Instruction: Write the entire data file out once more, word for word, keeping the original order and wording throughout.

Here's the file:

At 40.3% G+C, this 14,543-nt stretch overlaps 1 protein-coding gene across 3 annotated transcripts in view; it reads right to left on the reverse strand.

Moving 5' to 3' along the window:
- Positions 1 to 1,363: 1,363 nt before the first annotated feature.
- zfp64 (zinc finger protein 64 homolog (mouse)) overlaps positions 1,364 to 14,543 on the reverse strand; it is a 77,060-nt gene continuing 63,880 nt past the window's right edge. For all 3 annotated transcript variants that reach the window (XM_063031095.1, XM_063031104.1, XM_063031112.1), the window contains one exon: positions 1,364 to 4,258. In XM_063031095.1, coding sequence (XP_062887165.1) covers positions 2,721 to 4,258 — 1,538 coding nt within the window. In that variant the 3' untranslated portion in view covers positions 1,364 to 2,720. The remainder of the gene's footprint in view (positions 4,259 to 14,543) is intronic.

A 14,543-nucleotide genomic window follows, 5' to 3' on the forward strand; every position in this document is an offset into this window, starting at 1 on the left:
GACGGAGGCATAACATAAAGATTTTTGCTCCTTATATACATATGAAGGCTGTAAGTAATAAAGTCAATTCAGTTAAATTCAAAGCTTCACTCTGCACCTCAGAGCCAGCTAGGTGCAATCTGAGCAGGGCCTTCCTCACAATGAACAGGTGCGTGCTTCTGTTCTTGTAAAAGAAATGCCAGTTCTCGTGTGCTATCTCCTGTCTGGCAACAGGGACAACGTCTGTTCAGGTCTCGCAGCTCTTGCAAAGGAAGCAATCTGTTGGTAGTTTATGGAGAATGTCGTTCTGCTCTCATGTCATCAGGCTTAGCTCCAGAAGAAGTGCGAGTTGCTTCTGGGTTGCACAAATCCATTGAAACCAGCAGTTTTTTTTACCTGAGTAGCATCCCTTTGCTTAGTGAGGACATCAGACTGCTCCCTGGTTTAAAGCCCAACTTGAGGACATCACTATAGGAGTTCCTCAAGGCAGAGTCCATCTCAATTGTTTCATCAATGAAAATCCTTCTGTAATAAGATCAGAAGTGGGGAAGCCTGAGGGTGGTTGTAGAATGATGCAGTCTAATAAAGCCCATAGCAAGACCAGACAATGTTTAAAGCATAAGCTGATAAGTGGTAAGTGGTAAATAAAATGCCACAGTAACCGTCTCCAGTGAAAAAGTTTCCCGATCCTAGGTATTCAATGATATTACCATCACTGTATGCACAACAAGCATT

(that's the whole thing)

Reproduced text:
At 40.3% G+C, this 14,543-nt stretch overlaps 1 protein-coding gene across 3 annotated transcripts in view; it reads right to left on the reverse strand.

Moving 5' to 3' along the window:
- Positions 1 to 1,363: 1,363 nt before the first annotated feature.
- zfp64 (zinc finger protein 64 homolog (mouse)) overlaps positions 1,364 to 14,543 on the reverse strand; it is a 77,060-nt gene continuing 63,880 nt past the window's right edge. For all 3 annotated transcript variants that reach the window (XM_063031095.1, XM_063031104.1, XM_063031112.1), the window contains one exon: positions 1,364 to 4,258. In XM_063031095.1, coding sequence (XP_062887165.1) covers positions 2,721 to 4,258 — 1,538 coding nt within the window. In that variant the 3' untranslated portion in view covers positions 1,364 to 2,720. The remainder of the gene's footprint in view (positions 4,259 to 14,543) is intronic.

A 14,543-nucleotide genomic window follows, 5' to 3' on the forward strand; every position in this document is an offset into this window, starting at 1 on the left:
GACGGAGGCATAACATAAAGATTTTTGCTCCTTATATACATATGAAGGCTGTAAGTAATAAAGTCAATTCAGTTAAATTCAAAGCTTCACTCTGCACCTCAGAGCCAGCTAGGTGCAATCTGAGCAGGGCCTTCCTCACAATGAACAGGTGCGTGCTTCTGTTCTTGTAAAAGAAATGCCAGTTCTCGTGTGCTATCTCCTGTCTGGCAACAGGGACAACGTCTGTTCAGGTCTCGCAGCTCTTGCAAAGGAAGCAATCTGTTGGTAGTTTATGGAGAATGTCGTTCTGCTCTCATGTCATCAGGCTTAGCTCCAGAAGAAGTGCGAGTTGCTTCTGGGTTGCACAAATCCATTGAAACCAGCAGTTTTTTTTACCTGAGTAGCATCCCTTTGCTTAGTGAGGACATCAGACTGCTCCCTGGTTTAAAGCCCAACTTGAGGACATCACTATAGGAGTTCCTCAAGGCAGAGTCCATCTCAATTGTTTCATCAATGAAAATCCTTCTGTAATAAGATCAGAAGTGGGGAAGCCTGAGGGTGGTTGTAGAATGATGCAGTCTAATAAAGCCCATAGCAAGACCAGACAATGTTTAAAGCATAAGCTGATAAGTGGTAAGTGGTAAATAAAATGCCACAGTAACCGTCTCCAGTGAAAAAGTTTCCCGATCCTAGGTATTCAATGATATTACCATCACTGTATGCACAACAAGCATT